Representatives of four American civil organizations behind the Facebook boycott campaign, #StopHateForProfit, expressed this Tuesday their disappointment after meeting with the CEO of the firm, Mark Zuckerberg, and other managers.
The representatives of the groups Free Press, NAACP, Color Of Change and the Anti-Defamation League accused the social network of having called them to the meeting as “public relations exercise” They regretted that the company did not commit to setting a timetable with the adoption of concrete measures.
The boycott was joined by major brands last week such as Adidas, Starbucks, HP and Coca Cola, to which Zuckerberg responded harshly.
In addition to Zuckerberg, the chief of operations, Sheryl Sandberg; product manager Chris Cox; and Vice President for Communications and Global Affairs and Former Deputy Prime Minister of the United Kingdom, Nick Clegg.
The promoters of the #StopHateForProfit campaign (Let’s stop the hate earnings) They want Facebook to implement more aggressive measures of moderation and censorship of content on the network than they consider “hate speeches” directed against minorities or that discriminate against certain social groups.
We didn’t hear anything today that convinced us that Zuckerberg.
Jessica González, Free Press
Mark Zuckerberg, harshly questioned by Facebookl policies. (AP)
“We did not hear anything today that convinced us that Zuckerberg and his colleagues are taking action. Rather than commit to a schedule to eliminate hate and disinformation on Facebook, they gave us the same speech as always to try to appease us without fulfilling our demands“Free Press co-director Jessica González said in a statement after the meeting.
“Facebook is more interested in having dialogues than in obtaining results. I must say that after all they have done nothing to keep our society safe and protect our democracy“said CEO of the National Association for the Advancement of People of Color (NAACP), Derrick Johnson.
Adidas, one of the brands that joined the boycott. (Reuters)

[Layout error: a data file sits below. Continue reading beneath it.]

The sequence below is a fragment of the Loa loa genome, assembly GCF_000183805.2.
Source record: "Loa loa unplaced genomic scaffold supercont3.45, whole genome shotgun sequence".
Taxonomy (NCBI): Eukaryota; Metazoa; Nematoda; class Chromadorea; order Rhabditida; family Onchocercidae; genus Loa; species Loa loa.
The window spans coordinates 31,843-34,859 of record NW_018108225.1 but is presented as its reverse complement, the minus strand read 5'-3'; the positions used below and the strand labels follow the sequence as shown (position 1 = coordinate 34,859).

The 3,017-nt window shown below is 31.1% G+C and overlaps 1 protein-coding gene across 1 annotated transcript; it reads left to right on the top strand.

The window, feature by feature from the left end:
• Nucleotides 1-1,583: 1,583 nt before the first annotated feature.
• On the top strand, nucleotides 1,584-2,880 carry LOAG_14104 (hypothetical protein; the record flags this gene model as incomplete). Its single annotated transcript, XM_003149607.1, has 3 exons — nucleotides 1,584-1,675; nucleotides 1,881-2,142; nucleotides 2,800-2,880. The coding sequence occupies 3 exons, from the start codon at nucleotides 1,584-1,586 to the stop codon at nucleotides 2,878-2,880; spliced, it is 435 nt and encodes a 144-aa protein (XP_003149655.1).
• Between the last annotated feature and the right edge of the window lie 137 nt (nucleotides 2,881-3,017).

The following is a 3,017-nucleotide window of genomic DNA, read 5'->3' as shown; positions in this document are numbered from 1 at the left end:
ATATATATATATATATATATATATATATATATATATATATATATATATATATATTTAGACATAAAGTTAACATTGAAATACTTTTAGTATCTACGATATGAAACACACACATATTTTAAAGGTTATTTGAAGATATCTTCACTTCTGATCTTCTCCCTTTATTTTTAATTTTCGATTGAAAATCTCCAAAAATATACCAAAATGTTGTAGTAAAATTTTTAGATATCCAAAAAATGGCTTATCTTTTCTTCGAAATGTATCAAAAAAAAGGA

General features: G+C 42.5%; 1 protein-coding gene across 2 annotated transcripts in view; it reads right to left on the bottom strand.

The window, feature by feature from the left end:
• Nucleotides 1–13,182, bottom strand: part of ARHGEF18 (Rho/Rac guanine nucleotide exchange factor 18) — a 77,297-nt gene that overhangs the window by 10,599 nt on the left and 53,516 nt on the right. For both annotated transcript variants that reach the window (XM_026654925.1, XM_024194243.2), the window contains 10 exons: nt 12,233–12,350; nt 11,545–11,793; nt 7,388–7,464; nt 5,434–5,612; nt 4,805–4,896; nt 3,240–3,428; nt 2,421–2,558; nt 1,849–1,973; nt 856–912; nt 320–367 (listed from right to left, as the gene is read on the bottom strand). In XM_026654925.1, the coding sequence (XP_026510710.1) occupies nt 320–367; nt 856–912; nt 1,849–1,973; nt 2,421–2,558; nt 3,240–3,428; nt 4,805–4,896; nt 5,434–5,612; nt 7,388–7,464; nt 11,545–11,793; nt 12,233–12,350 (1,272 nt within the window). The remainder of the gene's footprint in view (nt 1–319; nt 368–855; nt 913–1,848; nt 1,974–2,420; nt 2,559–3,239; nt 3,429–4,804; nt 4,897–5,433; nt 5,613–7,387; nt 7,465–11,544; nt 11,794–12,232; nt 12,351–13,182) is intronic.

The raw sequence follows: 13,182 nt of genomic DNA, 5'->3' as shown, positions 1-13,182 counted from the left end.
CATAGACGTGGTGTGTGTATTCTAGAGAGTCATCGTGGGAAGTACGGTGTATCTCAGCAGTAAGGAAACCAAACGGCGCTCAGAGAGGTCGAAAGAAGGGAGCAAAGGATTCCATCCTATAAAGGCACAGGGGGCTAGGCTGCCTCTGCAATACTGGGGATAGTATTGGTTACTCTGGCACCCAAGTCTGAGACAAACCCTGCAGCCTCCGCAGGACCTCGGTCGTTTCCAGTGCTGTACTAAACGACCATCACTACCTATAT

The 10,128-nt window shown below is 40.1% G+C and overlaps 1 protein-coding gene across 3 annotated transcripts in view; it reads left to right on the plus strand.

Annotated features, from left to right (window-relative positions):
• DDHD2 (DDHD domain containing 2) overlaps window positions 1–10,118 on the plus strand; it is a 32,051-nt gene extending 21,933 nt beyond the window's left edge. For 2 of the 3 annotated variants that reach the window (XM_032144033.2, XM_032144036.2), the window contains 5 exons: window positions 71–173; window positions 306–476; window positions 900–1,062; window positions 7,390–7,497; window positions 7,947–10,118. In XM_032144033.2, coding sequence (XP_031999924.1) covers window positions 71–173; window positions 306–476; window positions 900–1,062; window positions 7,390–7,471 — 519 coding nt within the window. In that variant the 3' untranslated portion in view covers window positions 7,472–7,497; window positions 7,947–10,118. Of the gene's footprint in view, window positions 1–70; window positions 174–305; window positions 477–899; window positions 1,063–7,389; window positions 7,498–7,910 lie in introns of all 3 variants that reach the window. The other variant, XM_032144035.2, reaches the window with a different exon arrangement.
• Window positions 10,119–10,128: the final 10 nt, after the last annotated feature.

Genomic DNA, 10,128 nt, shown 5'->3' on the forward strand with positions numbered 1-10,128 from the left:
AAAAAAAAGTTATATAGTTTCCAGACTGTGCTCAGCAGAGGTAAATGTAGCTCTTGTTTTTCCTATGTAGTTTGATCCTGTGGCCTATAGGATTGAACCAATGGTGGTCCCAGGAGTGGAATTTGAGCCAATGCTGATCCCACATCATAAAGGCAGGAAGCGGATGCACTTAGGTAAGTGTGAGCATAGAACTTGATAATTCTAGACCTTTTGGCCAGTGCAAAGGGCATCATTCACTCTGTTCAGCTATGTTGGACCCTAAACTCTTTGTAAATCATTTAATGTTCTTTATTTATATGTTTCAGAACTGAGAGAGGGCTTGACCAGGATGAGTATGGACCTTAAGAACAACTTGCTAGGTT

So far they have explicitly or implicitly joined the boycott and temporarily abandoned paid ads on Facebook and Instagram (owned by them) companies like Starbucks, Coca-Cola, Honda, Verizon, Ford, Adidas, HP, Diageo, The North Face, Patagonia and Unilever.
Despite the big names involved, the companies that are withdrawing their advertising investment do not constitute a large percentage of Facebook’s total income, since the platform thrives on eight million advertisers, the vast majority of which are small and medium, and many of them digital service or product providers.
The campaign was unleashed at a time when the United States lives immersed in the intense racial debate that began after the murder of the African American George Floyd by a white police officer in Minneapolis (Minnesota) in late May.
The full statement by Jessica J. González, from #StopHateProfit
#StopHateForProfit heard nothing today to convince us that Zuckerberg and his colleagues are taking action. Instead of committing to a timeline for eradicate hatred and the disinformation On Facebook, company leaders offered the same old talking points to try and placate us without meeting our demands.
I am deeply disappointed that Facebook still refuses to take responsibility for its users, its advertisers and society in general. I expected to see deep humility and reflection on the outsized role Facebook plays in shaping beliefs, opinions, and behavior, and the many harms it has caused and facilitated in real life. Instead, we saw more dialogue and no action.
Facebook approached our meeting today as if it was nothing more than a public relations exercise
Jessica González, Free Press
“This serious damage includes the genocide of the Rohingya people in Myanmar, for which the UN found Facebook to play a ‘determining’ role; the thousands of paid political ads that dehumanize and stoke fear of immigrants and the Brown people they use the same language as the El Paso shooter to justify his murder of 22 people at a local Walmart; the so-called sin control of President Trump for the police to fire on blacks; the armed protests in mosques organized on Facebook’s event pages; and the rampant operation of organizing and recruiting white supremacists that remains on the platform to this day.
Facebook approached our meeting today as if it was nothing more than a public relations exercise. But boycotting coalition leaders and advertisers understand that the #StopHateForProfit effort is about the life, security and freedom of our communities.
This is not the first time that our organizations have asked Facebook to clean up their act. We’ve seen over and over again how you will do anything to evade accountability by turning on your powerful public relations machine and try to spread the newss. We are with truth and justice, and we have been through this enough times to know when Facebook tries to play with us.
Often that seems like policies that look good on your face but don’t apply or don’t apply. For example, last year Facebook promised to curb the spread of white nationalism on its platforms. However, today I can log into Facebook and find groups dedicated to restoring the symbols of the Confederacy and the violence and intolerance they represent, and Islamophobia still has a home in private and public Facebook groups.
This is not over. We will continue to expand the boycott until Facebook takes our demands seriously. We won’t be distracted by the Facebook twist today or any day. Mark, Sheryl, and their colleagues have a lot of work to do to make Facebook a better place for everyone, and they need to do it now.
With information from EFE, AFP and AP